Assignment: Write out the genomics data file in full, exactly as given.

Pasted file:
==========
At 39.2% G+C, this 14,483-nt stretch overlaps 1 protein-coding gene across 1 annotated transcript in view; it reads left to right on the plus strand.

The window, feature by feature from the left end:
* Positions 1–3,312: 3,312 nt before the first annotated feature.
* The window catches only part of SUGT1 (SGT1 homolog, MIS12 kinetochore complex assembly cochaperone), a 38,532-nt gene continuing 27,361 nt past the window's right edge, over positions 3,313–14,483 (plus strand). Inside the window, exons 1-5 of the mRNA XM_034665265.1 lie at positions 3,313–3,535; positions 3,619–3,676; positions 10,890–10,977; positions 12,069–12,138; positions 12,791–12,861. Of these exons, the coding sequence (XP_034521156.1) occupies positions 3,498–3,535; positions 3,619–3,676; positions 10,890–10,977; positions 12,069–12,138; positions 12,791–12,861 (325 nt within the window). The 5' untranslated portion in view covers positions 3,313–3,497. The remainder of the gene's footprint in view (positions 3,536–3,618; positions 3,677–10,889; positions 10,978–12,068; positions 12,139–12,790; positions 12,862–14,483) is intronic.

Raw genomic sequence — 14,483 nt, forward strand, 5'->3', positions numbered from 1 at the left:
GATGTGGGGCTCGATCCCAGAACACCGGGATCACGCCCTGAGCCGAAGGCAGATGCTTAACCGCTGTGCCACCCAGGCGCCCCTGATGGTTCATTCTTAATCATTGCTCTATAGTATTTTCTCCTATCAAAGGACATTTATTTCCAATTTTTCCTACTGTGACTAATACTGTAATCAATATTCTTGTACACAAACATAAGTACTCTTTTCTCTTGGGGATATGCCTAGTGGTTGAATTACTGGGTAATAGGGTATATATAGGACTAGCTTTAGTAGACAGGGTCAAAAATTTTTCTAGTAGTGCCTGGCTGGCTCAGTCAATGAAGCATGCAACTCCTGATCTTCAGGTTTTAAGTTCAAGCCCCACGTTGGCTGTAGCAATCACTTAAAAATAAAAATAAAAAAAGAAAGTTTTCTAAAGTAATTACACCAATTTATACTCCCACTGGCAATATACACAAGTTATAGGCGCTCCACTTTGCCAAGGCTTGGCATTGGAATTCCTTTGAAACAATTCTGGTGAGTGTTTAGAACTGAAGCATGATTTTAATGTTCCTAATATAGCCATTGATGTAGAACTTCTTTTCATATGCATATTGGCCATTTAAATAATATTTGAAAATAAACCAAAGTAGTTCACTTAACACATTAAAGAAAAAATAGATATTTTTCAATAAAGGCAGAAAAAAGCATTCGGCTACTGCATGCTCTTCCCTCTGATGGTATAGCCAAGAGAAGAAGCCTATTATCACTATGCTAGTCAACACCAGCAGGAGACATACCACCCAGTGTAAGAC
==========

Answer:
At 39.2% G+C, this 14,483-nt stretch overlaps 1 protein-coding gene across 1 annotated transcript in view; it reads left to right on the plus strand.

The window, feature by feature from the left end:
* Positions 1–3,312: 3,312 nt before the first annotated feature.
* The window catches only part of SUGT1 (SGT1 homolog, MIS12 kinetochore complex assembly cochaperone), a 38,532-nt gene continuing 27,361 nt past the window's right edge, over positions 3,313–14,483 (plus strand). Inside the window, exons 1-5 of the mRNA XM_034665265.1 lie at positions 3,313–3,535; positions 3,619–3,676; positions 10,890–10,977; positions 12,069–12,138; positions 12,791–12,861. Of these exons, the coding sequence (XP_034521156.1) occupies positions 3,498–3,535; positions 3,619–3,676; positions 10,890–10,977; positions 12,069–12,138; positions 12,791–12,861 (325 nt within the window). The 5' untranslated portion in view covers positions 3,313–3,497. The remainder of the gene's footprint in view (positions 3,536–3,618; positions 3,677–10,889; positions 10,978–12,068; positions 12,139–12,790; positions 12,862–14,483) is intronic.

Raw genomic sequence — 14,483 nt, forward strand, 5'->3', positions numbered from 1 at the left:
GATGTGGGGCTCGATCCCAGAACACCGGGATCACGCCCTGAGCCGAAGGCAGATGCTTAACCGCTGTGCCACCCAGGCGCCCCTGATGGTTCATTCTTAATCATTGCTCTATAGTATTTTCTCCTATCAAAGGACATTTATTTCCAATTTTTCCTACTGTGACTAATACTGTAATCAATATTCTTGTACACAAACATAAGTACTCTTTTCTCTTGGGGATATGCCTAGTGGTTGAATTACTGGGTAATAGGGTATATATAGGACTAGCTTTAGTAGACAGGGTCAAAAATTTTTCTAGTAGTGCCTGGCTGGCTCAGTCAATGAAGCATGCAACTCCTGATCTTCAGGTTTTAAGTTCAAGCCCCACGTTGGCTGTAGCAATCACTTAAAAATAAAAATAAAAAAAGAAAGTTTTCTAAAGTAATTACACCAATTTATACTCCCACTGGCAATATACACAAGTTATAGGCGCTCCACTTTGCCAAGGCTTGGCATTGGAATTCCTTTGAAACAATTCTGGTGAGTGTTTAGAACTGAAGCATGATTTTAATGTTCCTAATATAGCCATTGATGTAGAACTTCTTTTCATATGCATATTGGCCATTTAAATAATATTTGAAAATAAACCAAAGTAGTTCACTTAACACATTAAAGAAAAAATAGATATTTTTCAATAAAGGCAGAAAAAAGCATTCGGCTACTGCATGCTCTTCCCTCTGATGGTATAGCCAAGAGAAGAAGCCTATTATCACTATGCTAGTCAACACCAGCAGGAGACATACCACCCAGTGTAAGAC